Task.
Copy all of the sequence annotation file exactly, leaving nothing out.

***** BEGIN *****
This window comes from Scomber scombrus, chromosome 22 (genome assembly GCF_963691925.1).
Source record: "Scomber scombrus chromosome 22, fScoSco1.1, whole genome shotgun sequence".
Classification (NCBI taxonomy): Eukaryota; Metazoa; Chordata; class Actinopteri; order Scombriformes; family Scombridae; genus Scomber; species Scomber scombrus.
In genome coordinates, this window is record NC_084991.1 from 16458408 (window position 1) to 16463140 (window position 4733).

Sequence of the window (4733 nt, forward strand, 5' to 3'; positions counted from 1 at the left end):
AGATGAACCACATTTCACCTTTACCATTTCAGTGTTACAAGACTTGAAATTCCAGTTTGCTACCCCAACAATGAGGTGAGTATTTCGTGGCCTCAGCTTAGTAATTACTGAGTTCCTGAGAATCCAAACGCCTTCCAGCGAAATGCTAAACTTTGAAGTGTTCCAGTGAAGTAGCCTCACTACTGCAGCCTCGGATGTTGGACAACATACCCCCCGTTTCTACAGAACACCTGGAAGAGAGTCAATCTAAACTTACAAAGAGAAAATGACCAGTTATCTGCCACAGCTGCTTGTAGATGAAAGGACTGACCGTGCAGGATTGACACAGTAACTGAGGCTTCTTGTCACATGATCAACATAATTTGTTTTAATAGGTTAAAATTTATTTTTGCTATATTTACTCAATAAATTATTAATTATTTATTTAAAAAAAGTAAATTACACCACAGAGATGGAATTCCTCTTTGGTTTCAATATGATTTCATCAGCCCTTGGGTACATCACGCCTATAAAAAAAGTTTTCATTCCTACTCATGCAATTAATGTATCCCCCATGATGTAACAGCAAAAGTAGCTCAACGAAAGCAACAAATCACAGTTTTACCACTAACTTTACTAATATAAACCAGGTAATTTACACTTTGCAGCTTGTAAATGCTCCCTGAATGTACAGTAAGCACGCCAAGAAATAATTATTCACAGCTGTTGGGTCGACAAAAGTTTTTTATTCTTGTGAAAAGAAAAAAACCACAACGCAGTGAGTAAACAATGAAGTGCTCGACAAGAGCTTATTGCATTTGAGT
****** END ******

This window comes from Scomber scombrus, chromosome 22 (genome assembly GCF_963691925.1).
Source record: "Scomber scombrus chromosome 22, fScoSco1.1, whole genome shotgun sequence".
Classification (NCBI taxonomy): Eukaryota; Metazoa; Chordata; class Actinopteri; order Scombriformes; family Scombridae; genus Scomber; species Scomber scombrus.
In genome coordinates, this window is record NC_084991.1 from 16458408 (window position 1) to 16463140 (window position 4733).

Sequence of the window (4733 nt, forward strand, 5' to 3'; positions counted from 1 at the left end):
AGATGAACCACATTTCACCTTTACCATTTCAGTGTTACAAGACTTGAAATTCCAGTTTGCTACCCCAACAATGAGGTGAGTATTTCGTGGCCTCAGCTTAGTAATTACTGAGTTCCTGAGAATCCAAACGCCTTCCAGCGAAATGCTAAACTTTGAAGTGTTCCAGTGAAGTAGCCTCACTACTGCAGCCTCGGATGTTGGACAACATACCCCCCGTTTCTACAGAACACCTGGAAGAGAGTCAATCTAAACTTACAAAGAGAAAATGACCAGTTATCTGCCACAGCTGCTTGTAGATGAAAGGACTGACCGTGCAGGATTGACACAGTAACTGAGGCTTCTTGTCACATGATCAACATAATTTGTTTTAATAGGTTAAAATTTATTTTTGCTATATTTACTCAATAAATTATTAATTATTTATTTAAAAAAAGTAAATTACACCACAGAGATGGAATTCCTCTTTGGTTTCAATATGATTTCATCAGCCCTTGGGTACATCACGCCTATAAAAAAAGTTTTCATTCCTACTCATGCAATTAATGTATCCCCCATGATGTAACAGCAAAAGTAGCTCAACGAAAGCAACAAATCACAGTTTTACCACTAACTTTACTAATATAAACCAGGTAATTTACACTTTGCAGCTTGTAAATGCTCCCTGAATGTACAGTAAGCACGCCAAGAAATAATTATTCACAGCTGTTGGGTCGACAAAAGTTTTTTATTCTTGTGAAAAGAAAAAAACCACAACGCAGTGAGTAAACAATGAAGTGCTCGACAAGAGCTTATTGCATTTGAGT